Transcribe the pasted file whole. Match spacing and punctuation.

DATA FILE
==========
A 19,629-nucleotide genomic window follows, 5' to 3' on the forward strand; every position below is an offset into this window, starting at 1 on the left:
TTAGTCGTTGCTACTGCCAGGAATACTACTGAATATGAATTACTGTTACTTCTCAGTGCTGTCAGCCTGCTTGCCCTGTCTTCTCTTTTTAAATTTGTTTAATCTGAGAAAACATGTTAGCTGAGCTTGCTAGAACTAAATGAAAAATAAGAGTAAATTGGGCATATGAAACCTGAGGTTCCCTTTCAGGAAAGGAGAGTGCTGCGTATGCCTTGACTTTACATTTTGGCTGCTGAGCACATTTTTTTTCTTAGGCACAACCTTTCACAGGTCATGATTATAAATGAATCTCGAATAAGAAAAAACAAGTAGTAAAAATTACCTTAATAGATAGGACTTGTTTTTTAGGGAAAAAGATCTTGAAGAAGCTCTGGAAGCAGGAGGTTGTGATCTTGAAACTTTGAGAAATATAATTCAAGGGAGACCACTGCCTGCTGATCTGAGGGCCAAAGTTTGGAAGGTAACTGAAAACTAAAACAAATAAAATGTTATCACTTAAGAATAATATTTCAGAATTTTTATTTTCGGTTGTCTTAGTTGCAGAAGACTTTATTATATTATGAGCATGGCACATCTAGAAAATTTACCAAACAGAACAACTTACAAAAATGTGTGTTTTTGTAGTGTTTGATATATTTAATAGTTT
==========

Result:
A 19,629-nucleotide genomic window follows, 5' to 3' on the forward strand; every position below is an offset into this window, starting at 1 on the left:
TTAGTCGTTGCTACTGCCAGGAATACTACTGAATATGAATTACTGTTACTTCTCAGTGCTGTCAGCCTGCTTGCCCTGTCTTCTCTTTTTAAATTTGTTTAATCTGAGAAAACATGTTAGCTGAGCTTGCTAGAACTAAATGAAAAATAAGAGTAAATTGGGCATATGAAACCTGAGGTTCCCTTTCAGGAAAGGAGAGTGCTGCGTATGCCTTGACTTTACATTTTGGCTGCTGAGCACATTTTTTTTCTTAGGCACAACCTTTCACAGGTCATGATTATAAATGAATCTCGAATAAGAAAAAACAAGTAGTAAAAATTACCTTAATAGATAGGACTTGTTTTTTAGGGAAAAAGATCTTGAAGAAGCTCTGGAAGCAGGAGGTTGTGATCTTGAAACTTTGAGAAATATAATTCAAGGGAGACCACTGCCTGCTGATCTGAGGGCCAAAGTTTGGAAGGTAACTGAAAACTAAAACAAATAAAATGTTATCACTTAAGAATAATATTTCAGAATTTTTATTTTCGGTTGTCTTAGTTGCAGAAGACTTTATTATATTATGAGCATGGCACATCTAGAAAATTTACCAAACAGAACAACTTACAAAAATGTGTGTTTTTGTAGTGTTTGATATATTTAATAGTTT